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A three-piece stained glass window set in the Dunedin Railway Station has been encased in toughened glass following a careful restoration.
The much-photographed east-facing window depicting a steam train is popular with tourists, many of whom leant on it.
Gradually bowed and damaged from tourist traffic, the windows also bore the legacy of a poor repair job, Dunedin stained glass artist Kevin Casey said.
Mr Casey carried out the 200-hour, $24,000 restoration. It was satisfying to see the windows back in place after the ''extremely difficult'' project. The windows were removed at the start of May, and put back a couple of weeks ago.
Made by Smith and Smith Ltd in 1906, they had had an ''awful'' repair job at some point - just when was unclear.
The original windows had not been correctly installed, which caused damage. A subsequent repair involved fitting many ill-suited pieces of glass.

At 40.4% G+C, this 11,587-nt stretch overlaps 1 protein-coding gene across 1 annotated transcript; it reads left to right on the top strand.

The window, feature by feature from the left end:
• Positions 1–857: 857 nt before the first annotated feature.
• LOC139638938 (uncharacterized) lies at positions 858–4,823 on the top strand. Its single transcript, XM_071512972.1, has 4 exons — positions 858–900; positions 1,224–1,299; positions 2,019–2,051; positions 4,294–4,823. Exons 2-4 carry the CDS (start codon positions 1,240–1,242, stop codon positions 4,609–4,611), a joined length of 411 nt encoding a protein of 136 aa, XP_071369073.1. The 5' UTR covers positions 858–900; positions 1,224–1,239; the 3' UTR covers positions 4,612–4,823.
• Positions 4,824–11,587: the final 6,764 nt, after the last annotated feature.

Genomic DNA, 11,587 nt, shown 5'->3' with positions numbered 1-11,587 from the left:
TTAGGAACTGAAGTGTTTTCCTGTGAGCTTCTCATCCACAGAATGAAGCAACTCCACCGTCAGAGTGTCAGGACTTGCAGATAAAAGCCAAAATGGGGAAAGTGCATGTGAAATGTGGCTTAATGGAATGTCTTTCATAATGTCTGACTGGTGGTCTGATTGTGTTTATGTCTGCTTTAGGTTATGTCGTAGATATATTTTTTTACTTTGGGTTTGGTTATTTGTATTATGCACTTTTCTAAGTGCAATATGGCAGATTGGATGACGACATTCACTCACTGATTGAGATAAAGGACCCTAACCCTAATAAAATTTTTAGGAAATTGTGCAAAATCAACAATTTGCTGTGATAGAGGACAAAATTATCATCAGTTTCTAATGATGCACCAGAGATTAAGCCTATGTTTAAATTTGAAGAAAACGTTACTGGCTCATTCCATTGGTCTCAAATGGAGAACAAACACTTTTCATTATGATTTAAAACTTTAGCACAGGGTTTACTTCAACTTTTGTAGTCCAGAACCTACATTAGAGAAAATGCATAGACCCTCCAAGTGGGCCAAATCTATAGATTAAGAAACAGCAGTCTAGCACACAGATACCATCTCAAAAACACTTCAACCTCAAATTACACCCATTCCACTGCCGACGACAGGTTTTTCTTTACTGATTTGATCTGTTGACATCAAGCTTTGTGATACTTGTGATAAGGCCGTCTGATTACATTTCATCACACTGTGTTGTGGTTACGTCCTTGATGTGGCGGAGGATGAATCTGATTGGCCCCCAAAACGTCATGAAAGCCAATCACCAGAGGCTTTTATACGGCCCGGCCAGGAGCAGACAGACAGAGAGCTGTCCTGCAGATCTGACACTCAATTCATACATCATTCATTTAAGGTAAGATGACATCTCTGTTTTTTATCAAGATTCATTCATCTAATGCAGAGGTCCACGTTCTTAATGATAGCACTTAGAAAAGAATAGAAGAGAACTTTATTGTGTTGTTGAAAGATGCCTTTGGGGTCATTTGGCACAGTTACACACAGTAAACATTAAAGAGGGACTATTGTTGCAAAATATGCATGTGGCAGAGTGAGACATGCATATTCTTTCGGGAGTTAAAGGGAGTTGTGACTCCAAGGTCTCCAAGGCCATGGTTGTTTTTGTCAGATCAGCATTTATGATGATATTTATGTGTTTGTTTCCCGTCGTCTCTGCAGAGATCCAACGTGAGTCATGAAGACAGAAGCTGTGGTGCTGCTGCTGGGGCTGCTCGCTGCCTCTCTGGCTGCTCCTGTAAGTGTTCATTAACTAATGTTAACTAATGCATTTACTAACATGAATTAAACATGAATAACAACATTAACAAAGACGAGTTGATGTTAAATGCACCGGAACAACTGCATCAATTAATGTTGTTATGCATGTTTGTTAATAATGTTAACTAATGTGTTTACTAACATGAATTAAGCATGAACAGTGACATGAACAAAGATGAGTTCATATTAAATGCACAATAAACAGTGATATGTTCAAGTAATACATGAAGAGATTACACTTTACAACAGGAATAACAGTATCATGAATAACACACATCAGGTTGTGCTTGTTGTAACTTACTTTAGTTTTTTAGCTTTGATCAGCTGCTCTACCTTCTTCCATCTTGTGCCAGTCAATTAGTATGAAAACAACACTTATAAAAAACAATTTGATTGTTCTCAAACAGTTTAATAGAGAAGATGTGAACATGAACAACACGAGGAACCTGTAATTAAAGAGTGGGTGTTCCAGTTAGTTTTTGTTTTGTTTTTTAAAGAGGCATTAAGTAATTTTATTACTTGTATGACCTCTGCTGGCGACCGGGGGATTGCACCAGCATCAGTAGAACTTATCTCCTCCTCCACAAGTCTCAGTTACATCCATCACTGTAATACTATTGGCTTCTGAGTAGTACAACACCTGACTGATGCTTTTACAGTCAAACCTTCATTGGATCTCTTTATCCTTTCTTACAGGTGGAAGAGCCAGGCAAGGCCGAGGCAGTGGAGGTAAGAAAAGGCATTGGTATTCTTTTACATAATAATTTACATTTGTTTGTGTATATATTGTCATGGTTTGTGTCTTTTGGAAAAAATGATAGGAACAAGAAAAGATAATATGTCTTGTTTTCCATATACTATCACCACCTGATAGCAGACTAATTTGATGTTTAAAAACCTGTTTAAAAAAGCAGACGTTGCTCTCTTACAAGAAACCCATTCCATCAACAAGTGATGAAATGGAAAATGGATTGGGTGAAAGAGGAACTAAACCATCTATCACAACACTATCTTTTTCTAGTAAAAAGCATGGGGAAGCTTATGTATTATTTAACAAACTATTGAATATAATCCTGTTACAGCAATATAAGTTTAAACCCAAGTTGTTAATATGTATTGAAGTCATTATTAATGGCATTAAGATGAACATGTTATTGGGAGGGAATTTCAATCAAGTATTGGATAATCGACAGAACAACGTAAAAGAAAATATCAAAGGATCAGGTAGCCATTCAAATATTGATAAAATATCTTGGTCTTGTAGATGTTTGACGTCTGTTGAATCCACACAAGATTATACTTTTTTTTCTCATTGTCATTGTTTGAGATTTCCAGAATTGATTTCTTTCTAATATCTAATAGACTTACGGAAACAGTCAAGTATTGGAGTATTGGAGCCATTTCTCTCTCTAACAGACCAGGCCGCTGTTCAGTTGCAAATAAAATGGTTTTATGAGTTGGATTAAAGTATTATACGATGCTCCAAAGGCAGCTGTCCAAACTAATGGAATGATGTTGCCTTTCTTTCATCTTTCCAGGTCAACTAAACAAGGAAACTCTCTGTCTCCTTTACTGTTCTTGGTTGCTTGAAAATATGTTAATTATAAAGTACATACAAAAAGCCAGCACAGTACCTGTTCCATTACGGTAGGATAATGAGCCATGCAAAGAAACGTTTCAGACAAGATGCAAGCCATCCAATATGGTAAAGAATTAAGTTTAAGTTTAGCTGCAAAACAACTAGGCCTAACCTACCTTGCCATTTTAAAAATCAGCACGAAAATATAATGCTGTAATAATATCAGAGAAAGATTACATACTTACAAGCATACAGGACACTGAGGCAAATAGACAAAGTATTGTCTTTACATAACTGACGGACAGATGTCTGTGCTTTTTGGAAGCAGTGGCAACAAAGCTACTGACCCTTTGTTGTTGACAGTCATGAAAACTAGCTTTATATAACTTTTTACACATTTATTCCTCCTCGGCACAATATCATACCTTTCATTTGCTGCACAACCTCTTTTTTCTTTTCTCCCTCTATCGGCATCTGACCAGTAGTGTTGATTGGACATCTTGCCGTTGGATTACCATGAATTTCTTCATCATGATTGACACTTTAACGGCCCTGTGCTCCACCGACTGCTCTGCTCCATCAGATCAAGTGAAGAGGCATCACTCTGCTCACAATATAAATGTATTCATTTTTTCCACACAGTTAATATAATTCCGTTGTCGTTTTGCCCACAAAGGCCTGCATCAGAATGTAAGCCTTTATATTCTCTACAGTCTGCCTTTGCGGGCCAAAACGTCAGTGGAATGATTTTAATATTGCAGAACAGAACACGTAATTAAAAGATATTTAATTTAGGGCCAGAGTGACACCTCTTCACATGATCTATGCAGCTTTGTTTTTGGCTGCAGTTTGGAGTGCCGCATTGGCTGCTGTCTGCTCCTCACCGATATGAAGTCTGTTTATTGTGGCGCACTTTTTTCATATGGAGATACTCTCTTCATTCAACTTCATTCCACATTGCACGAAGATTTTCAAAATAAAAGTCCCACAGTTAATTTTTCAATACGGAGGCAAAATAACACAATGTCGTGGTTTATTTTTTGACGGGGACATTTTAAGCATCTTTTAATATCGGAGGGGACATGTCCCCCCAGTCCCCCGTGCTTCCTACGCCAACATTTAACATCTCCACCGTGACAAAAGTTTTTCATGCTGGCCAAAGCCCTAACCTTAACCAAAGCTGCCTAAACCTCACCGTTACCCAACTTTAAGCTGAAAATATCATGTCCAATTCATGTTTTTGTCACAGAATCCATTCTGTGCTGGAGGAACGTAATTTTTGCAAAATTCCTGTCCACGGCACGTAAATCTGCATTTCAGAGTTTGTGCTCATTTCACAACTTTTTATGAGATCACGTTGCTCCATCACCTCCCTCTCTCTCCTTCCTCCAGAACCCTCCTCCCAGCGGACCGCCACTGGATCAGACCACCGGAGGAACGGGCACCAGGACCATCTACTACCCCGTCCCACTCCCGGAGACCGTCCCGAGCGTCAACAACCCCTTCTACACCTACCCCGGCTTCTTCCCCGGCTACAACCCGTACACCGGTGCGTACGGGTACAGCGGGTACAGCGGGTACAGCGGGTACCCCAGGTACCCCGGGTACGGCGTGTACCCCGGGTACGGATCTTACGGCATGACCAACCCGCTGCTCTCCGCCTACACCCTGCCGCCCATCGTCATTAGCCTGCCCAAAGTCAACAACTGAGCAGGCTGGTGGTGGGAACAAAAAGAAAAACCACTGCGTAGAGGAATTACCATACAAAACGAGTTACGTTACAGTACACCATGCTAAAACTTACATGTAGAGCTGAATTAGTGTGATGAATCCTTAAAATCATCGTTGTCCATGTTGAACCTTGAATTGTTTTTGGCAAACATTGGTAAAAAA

The restoration involved dismantling the windows and replacing 280 pieces of glass, about a third of the total. He was pleased to have had most of the replacement glass he needed in his and an artist friend's stock.
The only glass that had to be ordered was red jewels for the flowers in the centrepiece, from the United States.
Wooden joinery around the windows had been replaced.
The window on the opposite facing side had sustained some damage, but not to the same extent. It was not in such demand for photos because it did not have the same lighting.
Dunedin City Council city property asset management officer Nicholas Bollen was pleased to see the ''cute'' windows restored to such a high standard.
They would have continued to deteriorate if they had not been restored and put behind glass, Mr Bollen said.
''A lot of the faults with the original, and the work that was done in the past, have been fixed.''